The north facade of the Cross House, 1999. The house was boarded up and surrounded by a chain-link fence. See the boarded-up windows in the center? Above the porch, to the left of the red chimney? These light the upper stair hall.
And inside. In 1929 the windows no longer lighted the upper stair hall, because two kitchens were created in this space to service two new adjacent studio apartments. So, the upper stair hall got very dark. But the kitchens had great windows! It is a miracle, however, that the stained-glass windows were not replaced with windows more suited for a kitchen. In 2014, I tore out the wall dividing the space, and the stained-glass windows, once again, graced the upper stair hall.
Some of the windows did not look TOO bad, like this set. But you can see the missing bits, and the many cracked pieces of glass. Note the center medallion in the lower sash. It is an oval-spaced piece of beveled glass surrounded by jade glass jewels.
And some windows looked really bad. When I first saw the house in 1999, during a public tour, I stood before this window for a long time. My heart went out to it. While I had the same reaction to the whole house, this window, as I stared and stared at it, generated in me a desperate desire to save the Cross House. This window. The feeing never went away, and I purchased the house in 2014. This window.
The same image, but note how the center medallion and jade jewels are missing. I was SO sad about this. The medallion, I knew, could be recreated (at great expense) but replacing the jewels would likely be impossible. Then, shortly after I purchased the house, the former owner, Bob Rodak, was clearing out some final things, when he handed me a small box. “I keep meaning to give this to you.” I looked at Bob curiously, and opened the box. And gasped! Gasped! Nestled inside some soft tissue was the intact medallion surrounded by its glittering jade jewels! “Bob! Where did you find it?” Bob explained that after he purchased the house in 1999, and was cleaning up, he found the jewel cluster in a pile of broken glass, rotted leaves, and other debris under the window. Not realizing the cluster was in the pile, he almost threw it away! But something glittered and caught his eye.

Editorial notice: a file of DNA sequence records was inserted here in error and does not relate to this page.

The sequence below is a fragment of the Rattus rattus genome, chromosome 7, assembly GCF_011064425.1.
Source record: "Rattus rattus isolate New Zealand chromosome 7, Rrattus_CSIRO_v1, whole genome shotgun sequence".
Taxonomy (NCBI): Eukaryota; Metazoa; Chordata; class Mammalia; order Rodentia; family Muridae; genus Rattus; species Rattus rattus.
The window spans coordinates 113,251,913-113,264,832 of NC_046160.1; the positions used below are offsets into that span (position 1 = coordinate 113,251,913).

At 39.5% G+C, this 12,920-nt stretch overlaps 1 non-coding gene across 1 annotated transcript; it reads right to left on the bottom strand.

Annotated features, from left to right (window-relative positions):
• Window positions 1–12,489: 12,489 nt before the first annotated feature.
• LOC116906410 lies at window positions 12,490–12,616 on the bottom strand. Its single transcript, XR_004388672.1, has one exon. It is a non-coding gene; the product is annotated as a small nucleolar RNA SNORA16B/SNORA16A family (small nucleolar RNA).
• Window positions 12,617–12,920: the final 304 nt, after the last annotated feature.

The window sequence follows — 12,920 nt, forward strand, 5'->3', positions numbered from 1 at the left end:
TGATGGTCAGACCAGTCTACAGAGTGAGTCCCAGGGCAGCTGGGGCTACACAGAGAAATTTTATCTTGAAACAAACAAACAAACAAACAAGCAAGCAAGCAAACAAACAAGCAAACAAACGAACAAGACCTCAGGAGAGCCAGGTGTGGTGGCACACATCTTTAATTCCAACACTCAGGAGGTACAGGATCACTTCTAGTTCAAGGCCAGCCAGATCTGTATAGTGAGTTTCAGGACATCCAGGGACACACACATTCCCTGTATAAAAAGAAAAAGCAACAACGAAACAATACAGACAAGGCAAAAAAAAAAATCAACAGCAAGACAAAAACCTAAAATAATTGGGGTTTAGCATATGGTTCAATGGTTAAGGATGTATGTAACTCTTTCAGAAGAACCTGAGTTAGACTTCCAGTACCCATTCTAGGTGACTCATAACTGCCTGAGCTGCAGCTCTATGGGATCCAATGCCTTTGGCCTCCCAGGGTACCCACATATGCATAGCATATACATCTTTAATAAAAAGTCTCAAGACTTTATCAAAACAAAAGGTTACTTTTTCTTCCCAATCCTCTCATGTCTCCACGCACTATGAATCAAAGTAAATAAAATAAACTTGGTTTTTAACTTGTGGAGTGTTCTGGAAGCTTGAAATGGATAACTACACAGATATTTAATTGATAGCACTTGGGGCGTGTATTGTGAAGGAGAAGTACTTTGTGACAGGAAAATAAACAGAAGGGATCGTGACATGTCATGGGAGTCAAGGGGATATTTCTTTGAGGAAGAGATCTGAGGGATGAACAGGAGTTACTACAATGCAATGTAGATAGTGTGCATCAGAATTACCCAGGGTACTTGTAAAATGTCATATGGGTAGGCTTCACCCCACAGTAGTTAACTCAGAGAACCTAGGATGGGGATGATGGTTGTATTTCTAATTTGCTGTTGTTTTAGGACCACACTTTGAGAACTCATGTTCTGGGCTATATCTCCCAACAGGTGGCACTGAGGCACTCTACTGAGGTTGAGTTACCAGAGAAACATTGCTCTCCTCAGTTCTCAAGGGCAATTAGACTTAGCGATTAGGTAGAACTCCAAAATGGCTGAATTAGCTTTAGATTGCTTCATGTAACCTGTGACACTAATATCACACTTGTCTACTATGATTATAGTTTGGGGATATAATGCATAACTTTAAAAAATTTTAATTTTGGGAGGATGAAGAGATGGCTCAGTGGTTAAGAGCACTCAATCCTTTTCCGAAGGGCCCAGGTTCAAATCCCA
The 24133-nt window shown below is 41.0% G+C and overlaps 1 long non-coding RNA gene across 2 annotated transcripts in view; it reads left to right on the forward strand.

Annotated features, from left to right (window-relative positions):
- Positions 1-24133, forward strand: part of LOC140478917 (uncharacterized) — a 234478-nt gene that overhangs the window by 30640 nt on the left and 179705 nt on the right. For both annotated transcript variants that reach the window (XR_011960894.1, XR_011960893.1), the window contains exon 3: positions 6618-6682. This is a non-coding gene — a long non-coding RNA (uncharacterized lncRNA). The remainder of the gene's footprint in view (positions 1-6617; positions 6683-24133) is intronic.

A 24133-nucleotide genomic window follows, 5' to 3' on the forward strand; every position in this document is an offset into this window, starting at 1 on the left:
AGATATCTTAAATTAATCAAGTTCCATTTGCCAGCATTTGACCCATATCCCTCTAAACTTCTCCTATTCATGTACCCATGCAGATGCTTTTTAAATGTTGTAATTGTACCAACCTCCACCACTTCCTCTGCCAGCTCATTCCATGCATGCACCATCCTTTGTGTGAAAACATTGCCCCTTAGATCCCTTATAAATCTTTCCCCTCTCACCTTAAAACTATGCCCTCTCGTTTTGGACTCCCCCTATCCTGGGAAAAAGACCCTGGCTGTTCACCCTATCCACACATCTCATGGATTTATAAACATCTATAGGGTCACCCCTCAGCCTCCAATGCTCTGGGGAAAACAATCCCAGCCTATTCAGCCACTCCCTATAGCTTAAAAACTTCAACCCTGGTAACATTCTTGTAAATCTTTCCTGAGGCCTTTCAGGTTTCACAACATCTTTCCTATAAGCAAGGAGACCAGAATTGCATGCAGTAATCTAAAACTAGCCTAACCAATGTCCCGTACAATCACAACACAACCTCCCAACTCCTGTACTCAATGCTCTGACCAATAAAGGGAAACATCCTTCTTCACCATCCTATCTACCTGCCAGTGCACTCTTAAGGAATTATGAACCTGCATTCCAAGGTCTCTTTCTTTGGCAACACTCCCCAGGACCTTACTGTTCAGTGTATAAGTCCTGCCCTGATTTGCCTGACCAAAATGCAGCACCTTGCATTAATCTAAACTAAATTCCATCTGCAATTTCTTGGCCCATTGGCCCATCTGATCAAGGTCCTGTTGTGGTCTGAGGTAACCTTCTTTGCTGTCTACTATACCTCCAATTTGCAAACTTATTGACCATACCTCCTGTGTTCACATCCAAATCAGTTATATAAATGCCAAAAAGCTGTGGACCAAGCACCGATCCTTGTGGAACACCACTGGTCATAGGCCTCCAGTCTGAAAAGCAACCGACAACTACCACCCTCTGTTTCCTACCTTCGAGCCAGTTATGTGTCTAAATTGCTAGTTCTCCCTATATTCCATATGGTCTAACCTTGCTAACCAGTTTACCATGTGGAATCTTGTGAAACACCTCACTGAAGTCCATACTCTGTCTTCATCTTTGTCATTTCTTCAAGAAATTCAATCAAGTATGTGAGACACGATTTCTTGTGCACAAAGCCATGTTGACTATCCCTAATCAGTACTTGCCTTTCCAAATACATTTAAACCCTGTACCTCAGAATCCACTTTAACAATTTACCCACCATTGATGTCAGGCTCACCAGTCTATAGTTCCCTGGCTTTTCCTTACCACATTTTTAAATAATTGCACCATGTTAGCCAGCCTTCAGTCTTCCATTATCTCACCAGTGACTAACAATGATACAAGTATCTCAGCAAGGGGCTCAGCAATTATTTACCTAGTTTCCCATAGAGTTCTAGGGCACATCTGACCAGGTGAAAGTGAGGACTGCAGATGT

As part of the Heritage Grant, the first work to commence was, of course, the restoration of the upper stair hall stained-glass. This is THE window, after being sent to the emergency room at Hoefer Stained Glass. You can see how little is left. But, see the medallion cluster saved by Bob!!!!!!
You know, Elizabeth adored her jewels…
…and I adore mine.
Today, I went to pick up the windows. This is THE man, Scott Hoefer. His nephew, Eric Hoefer, restored the windows.
Again, THE window, 2014. Now, scroll way down, but first make sure you are sitting down, and, oh, grab a tissue…
I gasp! GASP! I tear up! My heart does flips! My joy soars! Thank-you, Scott and Eric!!!!!! Thank-you!!!!!! This seems like a miracle! That something SO damaged could be made whole again and GORGEOUS again!!!!!! I gasp! And thank you, Bob, for saving the medallion!!!!!!